The discussions were deep and meaningful as each student from USD and most of the students from Daito presented their pictures using the overhead projector. Many of the conversations were centered upon the state of education in the United States as well as the economic depression in Japan. An important topic that was raised was the issue of how Japanese students are able to get a job. In the past, connections were seen as a very important aspect of receiving a job, while now companies are focusing in on application skills and qualifications more than ever. Hearing many of the students stories about their stressful and difficult experiences trying to get a job was very endearing and empowering. I greatly appreciate them for sharing their personal stories and ideas as well as asking questions and giving advice for our own problems and questions. Though we came from different backgrounds and have different native languages, I feel that we were able to communicate our thoughts and ideas on a deep level forging true cross cultural communication and personal relationships.
Giving a group cheers at the welcome party.
    Of course the discussions were engaging and exciting, but the real fun of the day took place at the welcoming party. We headed once more to the cafeteria and raised our glasses the traditional Japanese way while saying "Kanpai." The party was great fun and students opened up to us more than ever and taught us some Japanese customs and sayings. At one point, there was a piece of paper going around with saying such as "Will you marry me" and "Give me a kiss." I came across the paper and said the sentences in Japanese and was lucky enough to have a large group of Japanese students flirting with me as I dared one to plant a kiss on my cheek. I didn't think he was going to have the guts to do it, but a few seconds later my classmate at USD snapped a picture of the kiss in action.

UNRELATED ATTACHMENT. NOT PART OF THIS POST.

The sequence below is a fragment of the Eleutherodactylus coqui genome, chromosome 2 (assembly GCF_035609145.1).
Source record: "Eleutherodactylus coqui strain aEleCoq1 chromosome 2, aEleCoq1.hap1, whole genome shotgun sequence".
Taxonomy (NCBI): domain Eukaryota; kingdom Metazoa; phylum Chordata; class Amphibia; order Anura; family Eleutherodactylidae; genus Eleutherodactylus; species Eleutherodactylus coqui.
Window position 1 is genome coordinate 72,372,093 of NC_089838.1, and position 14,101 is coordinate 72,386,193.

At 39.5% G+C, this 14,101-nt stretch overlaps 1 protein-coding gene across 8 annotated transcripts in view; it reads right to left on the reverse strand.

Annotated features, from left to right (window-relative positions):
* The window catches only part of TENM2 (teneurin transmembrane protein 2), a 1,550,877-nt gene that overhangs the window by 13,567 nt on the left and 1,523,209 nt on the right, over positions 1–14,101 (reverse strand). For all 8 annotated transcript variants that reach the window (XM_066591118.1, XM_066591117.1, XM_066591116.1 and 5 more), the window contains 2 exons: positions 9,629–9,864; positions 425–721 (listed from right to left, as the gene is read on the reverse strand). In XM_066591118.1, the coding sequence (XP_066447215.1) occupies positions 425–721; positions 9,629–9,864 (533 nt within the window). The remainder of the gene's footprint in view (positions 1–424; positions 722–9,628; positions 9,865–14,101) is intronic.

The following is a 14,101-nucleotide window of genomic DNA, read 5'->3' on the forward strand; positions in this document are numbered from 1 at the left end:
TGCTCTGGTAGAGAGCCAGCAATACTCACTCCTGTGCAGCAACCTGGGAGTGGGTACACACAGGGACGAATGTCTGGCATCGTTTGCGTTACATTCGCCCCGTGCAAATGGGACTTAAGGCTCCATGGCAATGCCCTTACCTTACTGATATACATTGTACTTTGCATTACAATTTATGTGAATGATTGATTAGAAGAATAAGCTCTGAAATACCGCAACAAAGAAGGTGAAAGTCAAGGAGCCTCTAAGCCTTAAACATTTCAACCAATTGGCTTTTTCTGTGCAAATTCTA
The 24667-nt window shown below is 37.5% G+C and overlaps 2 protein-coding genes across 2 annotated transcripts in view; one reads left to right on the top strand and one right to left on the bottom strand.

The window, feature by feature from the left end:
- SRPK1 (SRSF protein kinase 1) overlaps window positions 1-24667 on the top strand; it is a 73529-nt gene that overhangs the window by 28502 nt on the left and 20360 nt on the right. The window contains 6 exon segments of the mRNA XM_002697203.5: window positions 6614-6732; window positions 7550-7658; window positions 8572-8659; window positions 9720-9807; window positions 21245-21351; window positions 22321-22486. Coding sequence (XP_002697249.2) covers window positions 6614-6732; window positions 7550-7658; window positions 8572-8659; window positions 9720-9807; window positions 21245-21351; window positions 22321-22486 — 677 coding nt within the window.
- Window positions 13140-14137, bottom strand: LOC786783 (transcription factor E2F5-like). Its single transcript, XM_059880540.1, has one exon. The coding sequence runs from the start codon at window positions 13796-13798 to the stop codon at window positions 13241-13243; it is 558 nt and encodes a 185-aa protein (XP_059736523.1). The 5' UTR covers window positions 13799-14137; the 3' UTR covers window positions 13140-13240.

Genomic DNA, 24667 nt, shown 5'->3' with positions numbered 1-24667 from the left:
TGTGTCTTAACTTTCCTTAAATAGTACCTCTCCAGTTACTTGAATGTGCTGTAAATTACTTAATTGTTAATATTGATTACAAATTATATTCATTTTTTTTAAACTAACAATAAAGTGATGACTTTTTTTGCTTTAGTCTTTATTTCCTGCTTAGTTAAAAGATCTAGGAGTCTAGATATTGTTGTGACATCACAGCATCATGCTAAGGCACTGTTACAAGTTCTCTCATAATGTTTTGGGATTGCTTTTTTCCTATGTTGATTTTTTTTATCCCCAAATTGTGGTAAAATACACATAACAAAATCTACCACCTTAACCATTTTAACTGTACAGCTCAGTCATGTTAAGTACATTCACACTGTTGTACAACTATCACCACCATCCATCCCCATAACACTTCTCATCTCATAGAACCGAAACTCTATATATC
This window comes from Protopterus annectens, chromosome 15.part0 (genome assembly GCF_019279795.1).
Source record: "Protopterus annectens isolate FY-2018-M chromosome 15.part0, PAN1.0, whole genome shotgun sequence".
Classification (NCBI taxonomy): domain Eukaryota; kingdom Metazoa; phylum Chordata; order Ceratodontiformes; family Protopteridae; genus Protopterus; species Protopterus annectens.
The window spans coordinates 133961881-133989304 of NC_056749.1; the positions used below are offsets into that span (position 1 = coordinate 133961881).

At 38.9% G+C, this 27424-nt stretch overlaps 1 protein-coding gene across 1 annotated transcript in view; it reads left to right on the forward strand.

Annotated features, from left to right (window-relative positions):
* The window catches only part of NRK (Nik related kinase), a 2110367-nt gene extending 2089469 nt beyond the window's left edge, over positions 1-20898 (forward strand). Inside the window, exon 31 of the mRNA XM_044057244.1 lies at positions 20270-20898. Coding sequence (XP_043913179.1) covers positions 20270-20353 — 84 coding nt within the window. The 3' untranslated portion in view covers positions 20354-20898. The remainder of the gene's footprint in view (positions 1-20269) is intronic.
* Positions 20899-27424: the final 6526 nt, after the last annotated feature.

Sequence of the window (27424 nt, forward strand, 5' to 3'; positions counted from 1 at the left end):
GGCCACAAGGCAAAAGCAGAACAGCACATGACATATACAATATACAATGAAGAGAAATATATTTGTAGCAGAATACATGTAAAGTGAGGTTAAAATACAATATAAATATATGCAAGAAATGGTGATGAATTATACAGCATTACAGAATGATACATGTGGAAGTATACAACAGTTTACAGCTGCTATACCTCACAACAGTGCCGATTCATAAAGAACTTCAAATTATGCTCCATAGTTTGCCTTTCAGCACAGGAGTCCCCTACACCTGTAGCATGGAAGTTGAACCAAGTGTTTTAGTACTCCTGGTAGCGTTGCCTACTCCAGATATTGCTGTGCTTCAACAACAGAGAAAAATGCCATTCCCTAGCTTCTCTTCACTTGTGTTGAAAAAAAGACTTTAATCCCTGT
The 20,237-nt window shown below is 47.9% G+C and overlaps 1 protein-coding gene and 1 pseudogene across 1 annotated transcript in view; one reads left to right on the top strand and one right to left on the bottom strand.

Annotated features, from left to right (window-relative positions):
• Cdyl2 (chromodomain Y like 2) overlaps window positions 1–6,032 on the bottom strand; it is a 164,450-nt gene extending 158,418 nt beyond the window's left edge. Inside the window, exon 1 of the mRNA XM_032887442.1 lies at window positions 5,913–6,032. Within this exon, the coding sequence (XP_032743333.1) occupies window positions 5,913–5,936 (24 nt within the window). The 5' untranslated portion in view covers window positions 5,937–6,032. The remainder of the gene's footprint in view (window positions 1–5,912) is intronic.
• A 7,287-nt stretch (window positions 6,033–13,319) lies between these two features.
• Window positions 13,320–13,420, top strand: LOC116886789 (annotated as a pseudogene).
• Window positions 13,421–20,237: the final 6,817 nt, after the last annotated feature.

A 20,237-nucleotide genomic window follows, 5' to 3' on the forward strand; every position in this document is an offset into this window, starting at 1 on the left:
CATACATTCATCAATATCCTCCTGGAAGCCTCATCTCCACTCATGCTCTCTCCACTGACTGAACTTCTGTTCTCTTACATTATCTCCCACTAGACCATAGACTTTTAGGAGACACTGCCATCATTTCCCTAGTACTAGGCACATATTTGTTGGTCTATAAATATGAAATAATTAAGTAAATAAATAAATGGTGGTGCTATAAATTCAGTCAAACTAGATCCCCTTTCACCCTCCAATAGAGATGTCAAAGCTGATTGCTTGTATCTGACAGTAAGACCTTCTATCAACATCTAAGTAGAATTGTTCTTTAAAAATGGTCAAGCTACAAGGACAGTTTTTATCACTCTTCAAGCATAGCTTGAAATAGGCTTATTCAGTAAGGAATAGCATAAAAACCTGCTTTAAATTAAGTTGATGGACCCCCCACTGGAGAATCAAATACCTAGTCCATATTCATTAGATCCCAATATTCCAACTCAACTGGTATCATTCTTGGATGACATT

So happy to see two familiar faces from San Diego!
      Mingling with the students and our professors was a perfect ending to an amazing day. Many Facebook friends were added and I even discovered that one of my new Japanese friends from Daito Bunka University knew one of my friends from San Diego and had visited San Diego in the past! This world seems smaller and smaller the more I travel and live abroad. I will definitely be hanging out with him before I leave Japan and visiting him at his part time job at Disney Sea next weekend!
USD students on the subway ride back to Shinjuku.
    I wish I could have spent more time with my classmates, professor, and new acquaintances during the second day of the cultural workshop, but unfortunately I had to rest on Sunday and get ready for another work week in Japan. Since moving to Japan 48 days ago I have not taken one day to relax or hang out and as a result I have missed out on a ton of sleep. Luckily, my body knew that today was the day to sleep for 12 hours, and I feel fully recharged and ready to enjoy my last 33 days in Japan before my teaching contract ends and I embark on a 30 trip in South East Asia.

Additional Pictures...

A cool piece of art inside of Shinjuku station as I walked to the West Exit.

Inside the lobby of Keio Plaza Hotel in Tokyo.

Walking around the University on a group tour.

Around Daito Bunka University.

A very nice picture to represent his feelings about entering the workforce.

Krishelle did a great job leading a discussion about the state of education in America.

Some pictures were clearly better than others!

A truly meaningful conversation about what it means to become an adult and honor your family.

Another great conversation about facing reality.

Using your skills to the fullest.

Who knew that we would be talking about plutonium?

I truly feel that I am standing in a pot of gold because of the connections I have made at USD!

Getting the welcome party started.


Finally I got my first kiss from a Japanese man!

My new boyfriends.

A wonderful end of the party.

Riding back on the subway.

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  Creative Commons License  Gone Seoul Searching by Marie Webb is licensed under a Creative Commons Attribution-NoDerivs 3.0 Unported License. Permissions beyond the scope of this license may be available at

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Creative Commons License
Gone Seoul Searching by Marie Webb is licensed under a Creative Commons Attribution-NoDerivs 3.0 Unported License.
Permissions beyond the scope of this license may be available at